IVIuch smaller than Orpheus 
Choir but just as musically-inclined 
and powerful, The Olivetians serves 
the Olivet community through the 
gift and privilege of praise and wor- 
shipWith a mission of "encouraging 
people in the churches on Olivet's 
educational region through the 
gift of music," the Olivetians travel 
year-round to bless congregations 
across Illinois, Indiana, Michigan, 
and Wisconsin to spread their love 
of Christ through song. 



"Being in the group has 
been an amazing experience, spiri- 
tually," said Olivet junior and tenor 
Seth Lowery. "I have a family of 10 
other people who encourage me 
and keep me focused on God." 

This year's Olivetians in- 
cluded four seniors— Ben Cherney, 
Kyle Hance, Ashley Raffauf, and 
Wes Taylor— five juniors— Christine 
Caven, Ben Geeding, Amber Leffel, 
Seth Lowery, and David Rice— and 
two sophomores— Ashley Sarver 
and Emily Fernette. The group is 
made up of four separate voice 
parts and a lead, and is headed by 
Dr. Don Roddick, who serves as the 
group's General Manager. 






'V^^-i 



'^r 



{9 



► Wesley Taylor sings a soul- 
ful solo, (ah) 

► The Olivetians sing during 
Homecoming in the Centennial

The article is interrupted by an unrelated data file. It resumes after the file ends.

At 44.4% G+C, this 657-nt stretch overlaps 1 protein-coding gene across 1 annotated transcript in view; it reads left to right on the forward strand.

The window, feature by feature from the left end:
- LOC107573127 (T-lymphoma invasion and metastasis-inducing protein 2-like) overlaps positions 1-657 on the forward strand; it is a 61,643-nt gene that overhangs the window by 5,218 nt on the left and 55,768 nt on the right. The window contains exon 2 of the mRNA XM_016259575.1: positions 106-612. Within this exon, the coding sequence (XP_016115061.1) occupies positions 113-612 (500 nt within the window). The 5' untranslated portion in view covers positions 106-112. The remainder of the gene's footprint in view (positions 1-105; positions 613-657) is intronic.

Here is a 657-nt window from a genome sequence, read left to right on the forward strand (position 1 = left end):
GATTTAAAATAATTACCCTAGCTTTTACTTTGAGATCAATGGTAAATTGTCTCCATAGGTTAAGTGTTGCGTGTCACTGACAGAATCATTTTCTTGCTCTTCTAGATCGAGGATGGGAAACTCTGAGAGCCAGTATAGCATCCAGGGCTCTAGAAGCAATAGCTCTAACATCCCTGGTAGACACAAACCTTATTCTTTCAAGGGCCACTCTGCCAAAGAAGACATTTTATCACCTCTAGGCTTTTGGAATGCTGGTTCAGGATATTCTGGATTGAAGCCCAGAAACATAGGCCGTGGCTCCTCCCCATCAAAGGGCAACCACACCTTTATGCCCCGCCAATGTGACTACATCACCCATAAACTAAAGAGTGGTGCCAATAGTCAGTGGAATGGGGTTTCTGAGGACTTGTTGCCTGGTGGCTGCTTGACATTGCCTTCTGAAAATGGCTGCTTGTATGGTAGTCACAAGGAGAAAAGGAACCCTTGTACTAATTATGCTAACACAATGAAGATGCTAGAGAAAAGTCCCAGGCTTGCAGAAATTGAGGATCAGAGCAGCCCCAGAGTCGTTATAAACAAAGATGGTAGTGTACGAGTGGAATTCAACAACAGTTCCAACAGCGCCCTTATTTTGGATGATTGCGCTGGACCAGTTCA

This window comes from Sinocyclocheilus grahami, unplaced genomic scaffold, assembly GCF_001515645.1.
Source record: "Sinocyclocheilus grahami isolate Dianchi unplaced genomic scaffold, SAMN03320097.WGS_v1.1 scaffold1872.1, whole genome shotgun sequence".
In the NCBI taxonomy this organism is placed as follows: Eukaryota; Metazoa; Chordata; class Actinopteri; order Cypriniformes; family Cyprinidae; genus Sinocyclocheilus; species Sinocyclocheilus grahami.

Chapel, (ah) 

► Ashley Sarver and Seth 
Lowery harmonize, (ah) 

► Amber Leffel and Seth Low- 
ery lead the school in wor- 
ship, (ah) 



■Ashley Raffaut and Cameron Gunter travel 
witb-0f|)1ieu3 Ctjioir lo various churches in the 
IVIidwesi (s) 
► Students IM v|/ors|Tip<lijring a service, (s) 




nRPHFiif: 

CHOIR 



For eight solid de- 
ades, Orpheus Choir has 
lied numerous ears and 
earts throughout Olivet's 
ducational region with 
'ymns, spirituals, and an- 
iems sung by the best 
Dices Olivet has to offer, 
ince 1999, Dr. Jeff Bell has 
irected Orpheus with the 
nthusiasm and confidence 
f a true musical leader. 

"My favorite part 
f being in Orpheus is the 
imazing sense of commu- 



nity found in the 
group," said junior 
Matt Jones. "I've 
laughed a lot. I've 
cried a lot. But 
most importantly, 
I've learned what 
it means to worship com- 
munally." 

This year, Orpheus 
has performed at multiple 
churches and embarked or 
several tours across the Illi- 
nois, Indiana, Michigan, anc 
Wisconsin regions, spread 



of 



the {group's d0ep history 



worship e|nbec|ded within 
the well-known chjorus of tal- 
erjted, idedicatedi vocalists. 
Side campus performances 
includeid chapel and the 
odenin^ of the Sfudent Life 
arid Recreation benter on 
12-12-i2. 



^^M 




EM